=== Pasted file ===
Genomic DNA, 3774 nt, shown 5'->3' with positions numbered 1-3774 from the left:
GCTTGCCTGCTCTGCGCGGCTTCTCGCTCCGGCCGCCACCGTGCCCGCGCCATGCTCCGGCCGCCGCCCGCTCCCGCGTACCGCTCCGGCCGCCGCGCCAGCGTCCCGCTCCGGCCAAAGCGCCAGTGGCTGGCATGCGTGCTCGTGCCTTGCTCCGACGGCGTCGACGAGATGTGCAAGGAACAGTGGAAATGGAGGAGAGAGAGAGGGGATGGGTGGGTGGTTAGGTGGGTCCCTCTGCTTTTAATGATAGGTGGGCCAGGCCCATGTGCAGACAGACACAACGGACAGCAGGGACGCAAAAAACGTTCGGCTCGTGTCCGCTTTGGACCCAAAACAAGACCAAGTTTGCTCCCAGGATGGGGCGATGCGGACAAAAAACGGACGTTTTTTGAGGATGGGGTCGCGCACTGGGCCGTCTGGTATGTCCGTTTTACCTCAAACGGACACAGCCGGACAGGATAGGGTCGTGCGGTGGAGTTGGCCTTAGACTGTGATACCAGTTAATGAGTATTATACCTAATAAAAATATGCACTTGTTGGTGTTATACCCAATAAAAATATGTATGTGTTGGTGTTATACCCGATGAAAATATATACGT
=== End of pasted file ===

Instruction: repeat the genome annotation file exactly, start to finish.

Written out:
Genomic DNA, 3774 nt, shown 5'->3' with positions numbered 1-3774 from the left:
GCTTGCCTGCTCTGCGCGGCTTCTCGCTCCGGCCGCCACCGTGCCCGCGCCATGCTCCGGCCGCCGCCCGCTCCCGCGTACCGCTCCGGCCGCCGCGCCAGCGTCCCGCTCCGGCCAAAGCGCCAGTGGCTGGCATGCGTGCTCGTGCCTTGCTCCGACGGCGTCGACGAGATGTGCAAGGAACAGTGGAAATGGAGGAGAGAGAGAGGGGATGGGTGGGTGGTTAGGTGGGTCCCTCTGCTTTTAATGATAGGTGGGCCAGGCCCATGTGCAGACAGACACAACGGACAGCAGGGACGCAAAAAACGTTCGGCTCGTGTCCGCTTTGGACCCAAAACAAGACCAAGTTTGCTCCCAGGATGGGGCGATGCGGACAAAAAACGGACGTTTTTTGAGGATGGGGTCGCGCACTGGGCCGTCTGGTATGTCCGTTTTACCTCAAACGGACACAGCCGGACAGGATAGGGTCGTGCGGTGGAGTTGGCCTTAGACTGTGATACCAGTTAATGAGTATTATACCTAATAAAAATATGCACTTGTTGGTGTTATACCCAATAAAAATATGTATGTGTTGGTGTTATACCCGATGAAAATATATACGT